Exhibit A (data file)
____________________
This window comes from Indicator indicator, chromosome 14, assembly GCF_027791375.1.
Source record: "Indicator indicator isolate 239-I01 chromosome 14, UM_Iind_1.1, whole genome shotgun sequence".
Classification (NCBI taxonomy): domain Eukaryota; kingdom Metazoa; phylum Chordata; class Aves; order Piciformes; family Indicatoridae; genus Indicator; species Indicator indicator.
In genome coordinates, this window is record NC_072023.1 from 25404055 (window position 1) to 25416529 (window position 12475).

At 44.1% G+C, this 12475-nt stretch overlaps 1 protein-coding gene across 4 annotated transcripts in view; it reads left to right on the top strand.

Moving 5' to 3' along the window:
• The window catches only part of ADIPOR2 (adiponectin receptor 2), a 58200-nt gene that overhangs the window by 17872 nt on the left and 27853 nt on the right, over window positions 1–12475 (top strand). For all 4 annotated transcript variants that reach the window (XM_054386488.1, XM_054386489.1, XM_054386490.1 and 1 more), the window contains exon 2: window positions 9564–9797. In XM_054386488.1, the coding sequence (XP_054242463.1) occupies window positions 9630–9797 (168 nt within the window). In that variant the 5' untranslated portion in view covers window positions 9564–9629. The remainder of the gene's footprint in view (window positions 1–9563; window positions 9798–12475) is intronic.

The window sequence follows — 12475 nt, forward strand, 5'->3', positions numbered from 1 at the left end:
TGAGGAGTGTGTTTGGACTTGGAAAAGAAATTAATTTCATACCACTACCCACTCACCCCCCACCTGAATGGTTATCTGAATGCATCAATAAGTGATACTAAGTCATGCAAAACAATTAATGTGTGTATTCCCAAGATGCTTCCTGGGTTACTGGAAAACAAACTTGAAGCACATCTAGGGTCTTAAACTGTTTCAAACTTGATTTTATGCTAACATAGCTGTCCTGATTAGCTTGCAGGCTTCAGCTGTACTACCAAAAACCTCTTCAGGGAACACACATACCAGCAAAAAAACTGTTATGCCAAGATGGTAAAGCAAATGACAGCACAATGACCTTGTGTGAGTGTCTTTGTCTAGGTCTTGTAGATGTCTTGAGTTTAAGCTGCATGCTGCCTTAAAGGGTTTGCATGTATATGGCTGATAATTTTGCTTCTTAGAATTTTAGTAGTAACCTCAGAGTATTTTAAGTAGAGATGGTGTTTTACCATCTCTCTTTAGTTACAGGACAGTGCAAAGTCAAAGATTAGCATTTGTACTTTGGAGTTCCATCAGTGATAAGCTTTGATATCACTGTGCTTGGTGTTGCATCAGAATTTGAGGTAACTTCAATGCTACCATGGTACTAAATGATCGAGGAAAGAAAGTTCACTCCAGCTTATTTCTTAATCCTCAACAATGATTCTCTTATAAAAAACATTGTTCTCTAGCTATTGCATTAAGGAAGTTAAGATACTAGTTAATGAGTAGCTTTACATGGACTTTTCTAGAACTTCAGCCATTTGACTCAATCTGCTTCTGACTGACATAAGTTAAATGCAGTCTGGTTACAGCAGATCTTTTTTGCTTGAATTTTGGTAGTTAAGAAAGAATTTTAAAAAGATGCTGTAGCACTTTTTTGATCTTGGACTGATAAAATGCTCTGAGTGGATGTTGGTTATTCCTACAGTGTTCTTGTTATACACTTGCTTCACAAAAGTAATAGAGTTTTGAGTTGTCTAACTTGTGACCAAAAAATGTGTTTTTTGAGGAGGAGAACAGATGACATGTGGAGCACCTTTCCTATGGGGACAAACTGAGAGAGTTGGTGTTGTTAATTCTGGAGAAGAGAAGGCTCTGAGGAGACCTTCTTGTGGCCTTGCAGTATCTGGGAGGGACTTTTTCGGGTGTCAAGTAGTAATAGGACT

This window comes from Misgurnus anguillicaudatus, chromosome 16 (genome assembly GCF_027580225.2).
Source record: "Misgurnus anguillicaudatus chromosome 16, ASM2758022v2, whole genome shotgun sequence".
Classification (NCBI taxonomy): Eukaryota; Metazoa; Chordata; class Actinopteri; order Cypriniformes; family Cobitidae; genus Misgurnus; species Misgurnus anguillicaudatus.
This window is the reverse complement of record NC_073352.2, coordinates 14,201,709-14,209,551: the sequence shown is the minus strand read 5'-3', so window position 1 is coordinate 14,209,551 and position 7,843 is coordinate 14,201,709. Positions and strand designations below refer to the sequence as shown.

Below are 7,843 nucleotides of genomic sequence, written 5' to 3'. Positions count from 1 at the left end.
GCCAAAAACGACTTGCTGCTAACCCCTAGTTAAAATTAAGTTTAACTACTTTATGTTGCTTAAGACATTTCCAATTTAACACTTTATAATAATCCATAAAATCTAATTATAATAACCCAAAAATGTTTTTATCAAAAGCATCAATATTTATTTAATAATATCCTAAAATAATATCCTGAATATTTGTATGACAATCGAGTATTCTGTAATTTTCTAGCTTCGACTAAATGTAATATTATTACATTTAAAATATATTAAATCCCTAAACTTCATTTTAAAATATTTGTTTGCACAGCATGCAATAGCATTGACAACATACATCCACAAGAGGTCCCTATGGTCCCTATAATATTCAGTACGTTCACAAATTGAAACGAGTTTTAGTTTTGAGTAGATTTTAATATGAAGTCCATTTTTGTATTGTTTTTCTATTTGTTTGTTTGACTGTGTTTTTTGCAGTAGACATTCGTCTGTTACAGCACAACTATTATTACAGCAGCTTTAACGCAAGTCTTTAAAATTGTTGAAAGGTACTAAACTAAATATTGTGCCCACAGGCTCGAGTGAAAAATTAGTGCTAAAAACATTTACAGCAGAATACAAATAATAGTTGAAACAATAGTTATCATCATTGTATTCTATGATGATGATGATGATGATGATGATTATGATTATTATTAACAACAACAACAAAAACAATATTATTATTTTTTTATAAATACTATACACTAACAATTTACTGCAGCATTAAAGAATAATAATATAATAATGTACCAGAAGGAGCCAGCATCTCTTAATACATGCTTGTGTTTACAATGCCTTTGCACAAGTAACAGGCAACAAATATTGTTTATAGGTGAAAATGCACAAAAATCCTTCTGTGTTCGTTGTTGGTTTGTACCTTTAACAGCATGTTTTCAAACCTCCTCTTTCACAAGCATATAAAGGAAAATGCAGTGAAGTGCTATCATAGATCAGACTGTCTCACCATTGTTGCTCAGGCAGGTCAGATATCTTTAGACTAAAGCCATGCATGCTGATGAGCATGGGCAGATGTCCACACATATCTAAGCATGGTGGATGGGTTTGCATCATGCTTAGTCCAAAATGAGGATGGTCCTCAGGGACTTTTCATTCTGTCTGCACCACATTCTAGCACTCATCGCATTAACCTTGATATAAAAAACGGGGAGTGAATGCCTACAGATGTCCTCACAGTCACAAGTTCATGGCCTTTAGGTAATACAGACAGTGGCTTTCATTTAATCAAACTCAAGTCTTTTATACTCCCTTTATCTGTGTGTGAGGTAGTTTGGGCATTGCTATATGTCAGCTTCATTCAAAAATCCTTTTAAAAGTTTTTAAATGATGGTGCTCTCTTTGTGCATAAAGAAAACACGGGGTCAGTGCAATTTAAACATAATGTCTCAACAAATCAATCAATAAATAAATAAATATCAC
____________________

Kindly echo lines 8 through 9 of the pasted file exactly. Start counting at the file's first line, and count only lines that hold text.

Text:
The window sequence follows — 12475 nt, forward strand, 5'->3', positions numbered from 1 at the left end:
TGAGGAGTGTGTTTGGACTTGGAAAAGAAATTAATTTCATACCACTACCCACTCACCCCCCACCTGAATGGTTATCTGAATGCATCAATAAGTGATACTAAGTCATGCAAAACAATTAATGTGTGTATTCCCAAGATGCTTCCTGGGTTACTGGAAAACAAACTTGAAGCACATCTAGGGTCTTAAACTGTTTCAAACTTGATTTTATGCTAACATAGCTGTCCTGATTAGCTTGCAGGCTTCAGCTGTACTACCAAAAACCTCTTCAGGGAACACACATACCAGCAAAAAAACTGTTATGCCAAGATGGTAAAGCAAATGACAGCACAATGACCTTGTGTGAGTGTCTTTGTCTAGGTCTTGTAGATGTCTTGAGTTTAAGCTGCATGCTGCCTTAAAGGGTTTGCATGTATATGGCTGATAATTTTGCTTCTTAGAATTTTAGTAGTAACCTCAGAGTATTTTAAGTAGAGATGGTGTTTTACCATCTCTCTTTAGTTACAGGACAGTGCAAAGTCAAAGATTAGCATTTGTACTTTGGAGTTCCATCAGTGATAAGCTTTGATATCACTGTGCTTGGTGTTGCATCAGAATTTGAGGTAACTTCAATGCTACCATGGTACTAAATGATCGAGGAAAGAAAGTTCACTCCAGCTTATTTCTTAATCCTCAACAATGATTCTCTTATAAAAAACATTGTTCTCTAGCTATTGCATTAAGGAAGTTAAGATACTAGTTAATGAGTAGCTTTACATGGACTTTTCTAGAACTTCAGCCATTTGACTCAATCTGCTTCTGACTGACATAAGTTAAATGCAGTCTGGTTACAGCAGATCTTTTTTGCTTGAATTTTGGTAGTTAAGAAAGAATTTTAAAAAGATGCTGTAGCACTTTTTTGATCTTGGACTGATAAAATGCTCTGAGTGGATGTTGGTTATTCCTACAGTGTTCTTGTTATACACTTGCTTCACAAAAGTAATAGAGTTTTGAGTTGTCTAACTTGTGACCAAAAAATGTGTTTTTTGAGGAGGAGAACAGATGACATGTGGAGCACCTTTCCTATGGGGACAAACTGAGAGAGTTGGTGTTGTTAATTCTGGAGAAGAGAAGGCTCTGAGGAGACCTTCTTGTGGCCTTGCAGTATCTGGGAGGGACTTTTTCGGGTGTCAAGTAGTAATAGGACT